Thinking globally about history
Liberalism in Pre-revolutionary Russia: An interview with Susanna Rabow-Edling
Interviews | August 5, 2020

Liberalism in Pre-revolutionary Russia: An interview with Susanna Rabow-Edling

"I wanted to question the contrast between East and West, according to which Russian nationalism is conservative and ethnic, whereas Western nationalism is seen as civil and liberal, hence good. I found that this view of Western nationalism has been questioned a lot while the view on Russian nationalism had not been questioned as much. This contributes to an essentialist view of Russian culture as fundamentally different from Western culture." In Liberalism in Pre-revolutionary Russia: State, Nation, Empire (Routledge, 2018), Susanna Rabow-Edling looks at the history of liberal nationalism in the Russian Empire, covering the period between the Decembrist revolt in 1825 and the October Revolution in 1917. She examines liberal tendencies in the Empire and how they are intertwined with notions of nation and empire.

Read more about `Liberalism in Pre-revolutionary Russia: An interview with Susanna Rabow-Edling`
Thinking Through Water: An Interview with Sunil S. Amrith
Interviews | June 22, 2020

Thinking Through Water: An Interview with Sunil S. Amrith

In his latest book, Unruly Waters, Sunil Amrith shows how “the schemes of empire builders, the visions of freedom fighters, the designs of engineers—and the cumulative, dispersed actions of hundreds of millions of people across generations—have transformed Asia’s waters over the past two hundred years.” It testifies to the dreams that societies have often pinned to water, as well as its unwieldy and turbulent nature. In his account of “the struggle for water” and control over the Asian monsoon, we come to understand how climate change exacerbates a problem both already in-progress and connected to histories of “reckless development and galloping inequality.”

Read more about `Thinking Through Water: An Interview with Sunil S. Amrith`
Queering the Pandemic
Article | July 22, 2020

Queering the Pandemic

The commonly-accepted COVID-19 narrative is that those most at risk are people with underlying medical conditions, immunocompromised people, and the elderly. While biological factors such as immune function and age seem to be paramount for determining whether someone who contracts the virus will become critically ill or not, social factors are equally as important. By centering queer and trans experiences of COVID and analyzing these in the context of LGBTQ history, Eleanor Franklin and Aaron Wiegand's "Queering the Pandemic" project gives a platform for future historians to understand the pandemic from the view point of a group that has historically been forgotten and left at the margins of history.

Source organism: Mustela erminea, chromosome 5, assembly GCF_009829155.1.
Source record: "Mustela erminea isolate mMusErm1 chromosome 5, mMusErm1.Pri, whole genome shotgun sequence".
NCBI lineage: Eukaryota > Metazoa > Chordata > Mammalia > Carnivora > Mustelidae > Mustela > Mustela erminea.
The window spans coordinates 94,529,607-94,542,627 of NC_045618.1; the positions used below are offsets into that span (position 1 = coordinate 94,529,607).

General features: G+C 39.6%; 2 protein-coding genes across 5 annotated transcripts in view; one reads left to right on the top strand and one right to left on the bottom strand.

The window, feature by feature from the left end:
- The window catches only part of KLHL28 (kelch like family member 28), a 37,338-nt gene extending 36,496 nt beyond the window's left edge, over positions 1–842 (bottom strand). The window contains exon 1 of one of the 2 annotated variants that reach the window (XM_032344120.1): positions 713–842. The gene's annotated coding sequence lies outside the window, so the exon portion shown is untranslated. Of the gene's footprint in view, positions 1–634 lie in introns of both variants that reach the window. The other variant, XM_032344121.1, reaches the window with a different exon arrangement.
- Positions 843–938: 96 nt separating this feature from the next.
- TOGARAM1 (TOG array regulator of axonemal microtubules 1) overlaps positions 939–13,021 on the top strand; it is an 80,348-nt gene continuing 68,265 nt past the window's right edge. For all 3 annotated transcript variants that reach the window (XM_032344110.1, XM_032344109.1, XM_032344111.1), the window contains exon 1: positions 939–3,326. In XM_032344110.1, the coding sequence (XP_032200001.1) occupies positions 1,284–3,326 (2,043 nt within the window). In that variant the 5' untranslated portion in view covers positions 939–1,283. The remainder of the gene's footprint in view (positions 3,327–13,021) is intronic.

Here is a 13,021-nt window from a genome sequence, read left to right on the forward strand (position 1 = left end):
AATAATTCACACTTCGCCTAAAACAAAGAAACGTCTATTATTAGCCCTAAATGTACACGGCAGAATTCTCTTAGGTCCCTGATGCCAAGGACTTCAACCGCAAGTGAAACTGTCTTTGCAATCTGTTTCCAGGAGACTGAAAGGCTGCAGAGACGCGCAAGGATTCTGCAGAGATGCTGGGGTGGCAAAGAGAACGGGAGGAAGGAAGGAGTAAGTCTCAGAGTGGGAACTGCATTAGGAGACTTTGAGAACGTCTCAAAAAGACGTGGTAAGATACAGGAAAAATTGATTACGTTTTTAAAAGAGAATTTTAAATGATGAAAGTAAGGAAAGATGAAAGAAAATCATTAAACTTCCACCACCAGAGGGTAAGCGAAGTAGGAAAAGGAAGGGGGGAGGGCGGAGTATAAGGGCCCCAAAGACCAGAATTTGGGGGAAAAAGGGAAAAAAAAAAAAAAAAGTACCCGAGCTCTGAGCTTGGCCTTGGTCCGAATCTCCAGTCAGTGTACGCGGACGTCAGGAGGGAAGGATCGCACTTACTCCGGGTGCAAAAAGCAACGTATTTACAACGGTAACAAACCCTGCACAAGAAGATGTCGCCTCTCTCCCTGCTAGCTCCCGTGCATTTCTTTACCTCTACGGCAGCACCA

Read more about `Queering the Pandemic`
Archival Reflections—Dewi Sukarno Goes to London, or How to Handle an Indonesian VIP during Konfrontasi
Article | June 22, 2020

Archival Reflections—Dewi Sukarno Goes to London, or How to Handle an Indonesian VIP during Konfrontasi

Archival Reflections

A single folder of British Foreign Office records (FO 371/180366) held at the National Archives in Kew details the private visit to the UK by the third wife of Indonesian President Sukarno, Dewi, in June 1965. British officers, determined to make a good first impression on Dewi to soften her bellicose husband, quickly found themselves attending to out-of-the-ordinary tasks: scrambling to find a “young enough” companion for having tea with Dewi, infiltrating a wedding reception to gather information on her, and even disposing of an unwanted gift that Dewi brought for none other than Queen Elizabeth II.

Read more about `Archival Reflections—Dewi Sukarno Goes to London, or How to Handle an Indonesian VIP during Konfrontasi`
Conference Report: Looking Back and Forward—Developments, Challenges, and Visions for the Future of Global History (Queen’s University)
The Blog | August 1, 2020

Conference Report: Looking Back and Forward—Developments, Challenges, and Visions for the Future of Global History (Queen’s University)

As we face a set of unknown changes to humanities scholarship and education that will inevitably unfold in the coming months, we are confronted with the meaning of Global History and the directions in which it will move. In March 2019, precisely one year before the global lockdown, four scholars, Amitava Chowdhury, Heather Streets-Salter, Julia McClure, and Joseph McQuade, reflected on how the field of global history developed over the course of their careers and imagined future directions. With special attention to how the roots of what we call global history today developed institutionally, our panelists discuss how graduate education in global history developed and what shape it might take in the future.

Read more about `Conference Report: Looking Back and Forward—Developments, Challenges, and Visions for the Future of Global History (Queen’s University)`
The Foundation